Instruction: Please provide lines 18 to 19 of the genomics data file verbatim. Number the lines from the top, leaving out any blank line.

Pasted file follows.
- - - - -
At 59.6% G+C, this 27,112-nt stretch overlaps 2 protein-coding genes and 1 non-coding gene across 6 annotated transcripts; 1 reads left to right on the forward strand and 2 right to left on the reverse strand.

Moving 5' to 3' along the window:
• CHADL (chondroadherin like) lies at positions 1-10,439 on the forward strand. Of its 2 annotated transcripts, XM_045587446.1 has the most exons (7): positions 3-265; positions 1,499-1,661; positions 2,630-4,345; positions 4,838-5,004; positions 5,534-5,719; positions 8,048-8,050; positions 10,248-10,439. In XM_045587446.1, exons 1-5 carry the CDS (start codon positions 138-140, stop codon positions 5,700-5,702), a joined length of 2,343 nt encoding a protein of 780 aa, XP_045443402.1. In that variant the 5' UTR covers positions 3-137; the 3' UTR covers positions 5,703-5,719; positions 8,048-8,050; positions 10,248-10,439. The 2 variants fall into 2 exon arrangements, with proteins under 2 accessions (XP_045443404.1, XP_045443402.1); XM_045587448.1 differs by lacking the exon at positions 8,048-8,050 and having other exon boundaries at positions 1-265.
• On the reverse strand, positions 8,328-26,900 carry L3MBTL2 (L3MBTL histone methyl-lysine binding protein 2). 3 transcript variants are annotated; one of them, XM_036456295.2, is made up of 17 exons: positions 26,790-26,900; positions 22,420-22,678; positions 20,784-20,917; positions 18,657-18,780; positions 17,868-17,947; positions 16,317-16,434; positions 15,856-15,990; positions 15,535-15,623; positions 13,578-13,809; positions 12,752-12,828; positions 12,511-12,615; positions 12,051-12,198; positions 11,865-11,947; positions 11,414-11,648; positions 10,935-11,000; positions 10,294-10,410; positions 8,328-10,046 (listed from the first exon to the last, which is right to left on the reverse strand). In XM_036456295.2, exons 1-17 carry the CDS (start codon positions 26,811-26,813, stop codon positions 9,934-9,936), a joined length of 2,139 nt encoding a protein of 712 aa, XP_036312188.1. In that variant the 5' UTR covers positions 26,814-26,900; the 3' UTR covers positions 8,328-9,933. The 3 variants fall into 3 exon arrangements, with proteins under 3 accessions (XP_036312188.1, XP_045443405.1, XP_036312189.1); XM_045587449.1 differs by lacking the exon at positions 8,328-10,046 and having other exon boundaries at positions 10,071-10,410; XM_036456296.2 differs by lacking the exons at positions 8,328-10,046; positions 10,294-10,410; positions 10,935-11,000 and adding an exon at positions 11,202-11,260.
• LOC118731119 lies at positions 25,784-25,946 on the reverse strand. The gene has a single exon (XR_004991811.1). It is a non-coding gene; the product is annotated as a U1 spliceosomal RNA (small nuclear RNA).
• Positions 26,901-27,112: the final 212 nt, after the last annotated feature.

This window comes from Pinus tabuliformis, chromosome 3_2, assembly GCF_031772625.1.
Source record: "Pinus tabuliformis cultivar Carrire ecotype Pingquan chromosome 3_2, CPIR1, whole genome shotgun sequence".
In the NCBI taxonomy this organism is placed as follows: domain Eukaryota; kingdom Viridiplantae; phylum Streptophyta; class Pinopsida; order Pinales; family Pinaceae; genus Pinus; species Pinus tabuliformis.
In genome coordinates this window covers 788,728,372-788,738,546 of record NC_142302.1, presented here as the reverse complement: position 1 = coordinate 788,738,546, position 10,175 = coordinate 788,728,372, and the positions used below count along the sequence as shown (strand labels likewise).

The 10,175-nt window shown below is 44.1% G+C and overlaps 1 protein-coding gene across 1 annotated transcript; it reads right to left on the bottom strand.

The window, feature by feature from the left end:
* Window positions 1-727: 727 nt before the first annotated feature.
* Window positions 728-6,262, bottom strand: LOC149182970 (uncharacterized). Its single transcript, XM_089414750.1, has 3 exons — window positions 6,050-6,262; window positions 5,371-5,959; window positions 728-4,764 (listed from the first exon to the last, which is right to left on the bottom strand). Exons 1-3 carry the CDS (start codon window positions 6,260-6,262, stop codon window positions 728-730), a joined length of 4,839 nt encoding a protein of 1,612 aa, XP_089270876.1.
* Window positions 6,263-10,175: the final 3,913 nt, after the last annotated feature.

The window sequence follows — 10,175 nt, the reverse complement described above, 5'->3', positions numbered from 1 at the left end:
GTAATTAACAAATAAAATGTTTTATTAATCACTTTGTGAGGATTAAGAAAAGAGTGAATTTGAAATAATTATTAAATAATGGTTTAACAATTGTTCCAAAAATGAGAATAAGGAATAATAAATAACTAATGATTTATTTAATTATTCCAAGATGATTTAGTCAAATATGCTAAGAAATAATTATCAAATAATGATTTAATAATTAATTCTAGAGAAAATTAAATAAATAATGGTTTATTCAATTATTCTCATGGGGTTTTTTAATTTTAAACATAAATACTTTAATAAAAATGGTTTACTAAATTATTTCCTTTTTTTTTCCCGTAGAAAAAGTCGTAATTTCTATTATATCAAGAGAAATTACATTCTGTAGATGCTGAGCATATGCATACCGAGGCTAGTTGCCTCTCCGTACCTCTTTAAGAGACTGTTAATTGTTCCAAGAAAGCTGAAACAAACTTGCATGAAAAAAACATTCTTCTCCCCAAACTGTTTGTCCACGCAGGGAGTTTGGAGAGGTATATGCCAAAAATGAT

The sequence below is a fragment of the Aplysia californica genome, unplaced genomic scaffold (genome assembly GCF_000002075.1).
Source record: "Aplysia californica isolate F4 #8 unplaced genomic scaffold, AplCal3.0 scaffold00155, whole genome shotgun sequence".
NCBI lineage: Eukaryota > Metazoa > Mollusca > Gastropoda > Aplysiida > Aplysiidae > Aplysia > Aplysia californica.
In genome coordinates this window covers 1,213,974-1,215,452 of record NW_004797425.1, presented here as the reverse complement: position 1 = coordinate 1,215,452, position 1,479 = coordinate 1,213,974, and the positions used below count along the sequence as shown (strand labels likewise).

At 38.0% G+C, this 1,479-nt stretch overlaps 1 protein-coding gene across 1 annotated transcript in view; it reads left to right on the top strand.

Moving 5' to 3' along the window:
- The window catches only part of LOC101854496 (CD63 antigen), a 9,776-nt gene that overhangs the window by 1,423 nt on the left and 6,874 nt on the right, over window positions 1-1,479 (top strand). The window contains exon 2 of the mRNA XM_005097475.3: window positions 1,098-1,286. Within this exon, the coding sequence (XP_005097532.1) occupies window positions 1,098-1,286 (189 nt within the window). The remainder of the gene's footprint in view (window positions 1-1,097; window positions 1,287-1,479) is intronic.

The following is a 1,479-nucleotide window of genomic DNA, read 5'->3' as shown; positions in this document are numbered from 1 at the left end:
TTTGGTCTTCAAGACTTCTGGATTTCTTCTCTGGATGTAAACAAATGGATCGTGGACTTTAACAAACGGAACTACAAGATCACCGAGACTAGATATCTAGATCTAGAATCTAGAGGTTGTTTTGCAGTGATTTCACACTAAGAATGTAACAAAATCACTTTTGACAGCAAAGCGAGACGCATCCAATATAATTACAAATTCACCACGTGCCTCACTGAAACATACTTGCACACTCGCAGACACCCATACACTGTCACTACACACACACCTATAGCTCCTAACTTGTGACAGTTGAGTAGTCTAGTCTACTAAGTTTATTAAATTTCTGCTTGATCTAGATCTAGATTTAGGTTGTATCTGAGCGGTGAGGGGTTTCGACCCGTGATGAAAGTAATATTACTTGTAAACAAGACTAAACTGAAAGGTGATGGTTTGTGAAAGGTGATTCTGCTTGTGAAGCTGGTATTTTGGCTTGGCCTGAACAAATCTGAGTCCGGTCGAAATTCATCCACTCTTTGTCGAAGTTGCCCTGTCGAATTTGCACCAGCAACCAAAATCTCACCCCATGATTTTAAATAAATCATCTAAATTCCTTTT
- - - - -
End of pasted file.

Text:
The sequence below is a fragment of the Aplysia californica genome, unplaced genomic scaffold (genome assembly GCF_000002075.1).
Source record: "Aplysia californica isolate F4 #8 unplaced genomic scaffold, AplCal3.0 scaffold00155, whole genome shotgun sequence".